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Kitten Age Chart: How to Tell How Old a Kitten Is

Have you found yourself with a new kitten to take care of? You'll need to know how to care for them at their age. Our Southern Wisconsin vets talk about how to tell how old a kitten is by their teeth, eyes, weight and more using a handy age chart.

The Importance of Knowing a Kitten's Age

Knowing how old a kitten might be is vital to properly caring for them if you've brought a new kitten home. Since kittens' needs change so quickly, the requirements of a one-week-old kitten will be dramatically different than those of a four-week-old kitten. 

How to Tell How Old a Kitten Is

While we will cover more detail later in this post, here are four simple steps to obtain reasonably accurate insight into your kitten's age. 

1. Examine Their Teeth 

Examining their teeth is another way you can tell approximately how old a kitten is. 

A kitten's baby teeth start to emerge around three weeks old, and their permanent teeth begin to come in around three or four months old. The middle incisors are typically the first to come around the 14-week mark, with the second and third incisors following at about 15 and 16 weeks. 

Kitten teeth are exceptionally small, which makes it tricky to tell if their incisors are baby or permanent teeth. It's easiest to check their mouth periodically during this timeframe when you can see some of their baby teeth and some permanent teeth to compare their sizes. The baby teeth are smaller with pointed tips, while permanent teeth are slightly wider with flat edges.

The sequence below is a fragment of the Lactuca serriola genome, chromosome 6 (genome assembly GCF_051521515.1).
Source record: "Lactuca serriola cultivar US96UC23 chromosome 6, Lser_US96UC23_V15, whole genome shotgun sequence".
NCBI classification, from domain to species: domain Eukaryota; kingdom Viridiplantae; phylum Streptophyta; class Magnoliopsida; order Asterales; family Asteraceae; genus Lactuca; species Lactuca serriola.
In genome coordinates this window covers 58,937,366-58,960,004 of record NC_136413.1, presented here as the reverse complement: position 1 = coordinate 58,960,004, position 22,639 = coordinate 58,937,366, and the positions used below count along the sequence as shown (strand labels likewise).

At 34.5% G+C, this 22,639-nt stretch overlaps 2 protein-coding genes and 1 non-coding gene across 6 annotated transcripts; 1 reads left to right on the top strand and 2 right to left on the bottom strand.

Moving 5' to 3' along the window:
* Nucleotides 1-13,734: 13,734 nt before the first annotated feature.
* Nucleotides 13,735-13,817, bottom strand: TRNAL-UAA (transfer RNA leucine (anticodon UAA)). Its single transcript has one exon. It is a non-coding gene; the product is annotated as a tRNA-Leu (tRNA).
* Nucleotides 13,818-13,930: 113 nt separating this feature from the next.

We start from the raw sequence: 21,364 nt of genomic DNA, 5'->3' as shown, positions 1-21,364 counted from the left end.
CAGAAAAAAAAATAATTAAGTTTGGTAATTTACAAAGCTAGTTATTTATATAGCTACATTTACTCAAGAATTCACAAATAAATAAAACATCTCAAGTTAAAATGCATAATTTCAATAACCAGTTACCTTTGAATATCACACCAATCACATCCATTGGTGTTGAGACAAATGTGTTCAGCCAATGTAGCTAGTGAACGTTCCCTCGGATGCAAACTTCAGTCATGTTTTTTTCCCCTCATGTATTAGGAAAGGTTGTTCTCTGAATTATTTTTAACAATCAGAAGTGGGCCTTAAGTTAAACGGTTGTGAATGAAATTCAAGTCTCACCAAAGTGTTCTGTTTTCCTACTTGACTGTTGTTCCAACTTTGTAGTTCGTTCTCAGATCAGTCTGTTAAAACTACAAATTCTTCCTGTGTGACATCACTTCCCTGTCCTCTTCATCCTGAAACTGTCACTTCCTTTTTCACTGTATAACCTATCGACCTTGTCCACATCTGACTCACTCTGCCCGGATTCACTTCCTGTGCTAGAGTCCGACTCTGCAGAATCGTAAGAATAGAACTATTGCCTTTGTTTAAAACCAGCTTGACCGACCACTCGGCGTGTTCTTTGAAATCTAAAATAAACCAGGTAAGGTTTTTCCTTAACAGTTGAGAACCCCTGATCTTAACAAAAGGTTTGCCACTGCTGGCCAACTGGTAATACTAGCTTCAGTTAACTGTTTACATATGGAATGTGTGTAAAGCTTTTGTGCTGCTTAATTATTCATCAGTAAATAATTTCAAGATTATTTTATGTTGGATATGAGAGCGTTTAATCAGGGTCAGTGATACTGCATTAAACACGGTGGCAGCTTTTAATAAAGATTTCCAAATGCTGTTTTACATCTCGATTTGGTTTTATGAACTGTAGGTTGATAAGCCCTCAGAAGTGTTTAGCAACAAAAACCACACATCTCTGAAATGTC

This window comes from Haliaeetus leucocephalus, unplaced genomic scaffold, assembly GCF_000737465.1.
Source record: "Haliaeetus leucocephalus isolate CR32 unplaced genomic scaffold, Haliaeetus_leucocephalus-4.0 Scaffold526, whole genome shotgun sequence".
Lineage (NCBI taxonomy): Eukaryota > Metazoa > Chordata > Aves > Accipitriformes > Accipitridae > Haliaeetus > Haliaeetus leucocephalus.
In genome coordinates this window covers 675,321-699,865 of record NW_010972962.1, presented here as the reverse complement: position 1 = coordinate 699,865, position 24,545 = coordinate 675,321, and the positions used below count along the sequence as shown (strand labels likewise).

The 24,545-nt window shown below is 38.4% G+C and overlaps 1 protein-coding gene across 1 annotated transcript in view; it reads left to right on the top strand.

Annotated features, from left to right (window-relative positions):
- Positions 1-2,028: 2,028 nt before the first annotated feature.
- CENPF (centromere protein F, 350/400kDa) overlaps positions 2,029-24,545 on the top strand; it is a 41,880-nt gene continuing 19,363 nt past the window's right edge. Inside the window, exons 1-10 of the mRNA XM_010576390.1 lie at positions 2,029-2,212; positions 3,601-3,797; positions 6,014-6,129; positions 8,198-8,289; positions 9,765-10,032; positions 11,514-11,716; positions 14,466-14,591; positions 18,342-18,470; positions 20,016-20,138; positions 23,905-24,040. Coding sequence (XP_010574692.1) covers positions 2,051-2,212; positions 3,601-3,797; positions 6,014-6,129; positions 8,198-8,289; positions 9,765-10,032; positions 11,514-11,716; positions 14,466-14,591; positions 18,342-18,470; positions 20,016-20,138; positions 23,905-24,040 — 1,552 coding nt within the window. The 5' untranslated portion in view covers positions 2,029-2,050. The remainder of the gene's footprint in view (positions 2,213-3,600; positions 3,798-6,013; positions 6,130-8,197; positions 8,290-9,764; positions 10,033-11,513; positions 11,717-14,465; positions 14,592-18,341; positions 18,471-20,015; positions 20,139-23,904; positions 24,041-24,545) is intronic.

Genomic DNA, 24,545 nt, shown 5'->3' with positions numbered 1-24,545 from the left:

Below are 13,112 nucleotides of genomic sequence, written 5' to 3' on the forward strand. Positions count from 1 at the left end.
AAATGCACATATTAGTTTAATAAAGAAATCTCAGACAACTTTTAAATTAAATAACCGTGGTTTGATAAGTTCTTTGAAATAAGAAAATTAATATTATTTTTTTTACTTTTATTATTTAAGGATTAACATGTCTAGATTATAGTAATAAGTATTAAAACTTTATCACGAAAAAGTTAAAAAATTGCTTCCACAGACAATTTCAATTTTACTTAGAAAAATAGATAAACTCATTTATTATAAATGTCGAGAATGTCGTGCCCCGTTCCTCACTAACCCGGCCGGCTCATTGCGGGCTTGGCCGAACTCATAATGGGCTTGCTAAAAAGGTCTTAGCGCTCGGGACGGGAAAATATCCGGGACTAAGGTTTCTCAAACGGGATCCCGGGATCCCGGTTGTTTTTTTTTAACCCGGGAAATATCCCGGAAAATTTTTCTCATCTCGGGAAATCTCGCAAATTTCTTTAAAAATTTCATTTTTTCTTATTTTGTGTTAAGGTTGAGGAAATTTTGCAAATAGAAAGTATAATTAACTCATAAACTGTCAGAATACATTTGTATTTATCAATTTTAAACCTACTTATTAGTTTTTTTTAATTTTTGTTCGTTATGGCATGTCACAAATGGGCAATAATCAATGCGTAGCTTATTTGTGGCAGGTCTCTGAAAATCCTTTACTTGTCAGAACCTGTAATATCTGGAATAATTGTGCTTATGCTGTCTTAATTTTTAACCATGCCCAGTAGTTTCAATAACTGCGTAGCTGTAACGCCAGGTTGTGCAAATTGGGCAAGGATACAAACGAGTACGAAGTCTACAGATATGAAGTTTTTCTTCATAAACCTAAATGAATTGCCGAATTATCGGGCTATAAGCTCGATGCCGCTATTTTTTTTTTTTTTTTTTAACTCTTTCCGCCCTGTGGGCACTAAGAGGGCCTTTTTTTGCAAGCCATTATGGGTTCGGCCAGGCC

2. Weigh Your New Kitten

A kitten's weight in pounds will roughly correspond to their age in months, and they will gain weight at a relatively predictable speed until they are about five months old. As long as a kitten is physically healthy, you can safely estimate that a one-pound kitten is about one month old and a three-pound kitten is about three months old. 

3. Take a Look at Their Eyes 

Kittens are born with closed eyes and will open them once they reach about 10 days old. They will have blue eyes when they first open, eventually changing to their permanent color once they reach about seven weeks old.

4. Watch Their Movement

Most kittens start to walk around three weeks of age, but it will take a little longer for their movements to become fully coordinated. You can be comfortable estimating a kitten walking pretty well and playing is at least one month old. 

Kitten Age Chart

To achieve the most accurate age estimate for your new kitten, you'll likely need to bring them to a vet for their first veterinary checkup. Here are some milestones you can watch for to estimate your kitten's age more accurately. Use this information like a 'kitten age chart': 


  • Their eyes are still closed, and their ears are folded. 
  • The umbilical cord is still attached. 
  • The nose and paws may be pink in color. 
  • They are still unable to see or hear. 
  • They typically weigh around 50 grams. 
  • Body temperature is usually low, around 95 – 97 degrees Fahrenheit. 

One Week Old 

  • Their eyes are still closed. 
  • The umbilical cord is no longer attached.
  • At around the seven-day mark, their ear canals will begin to open.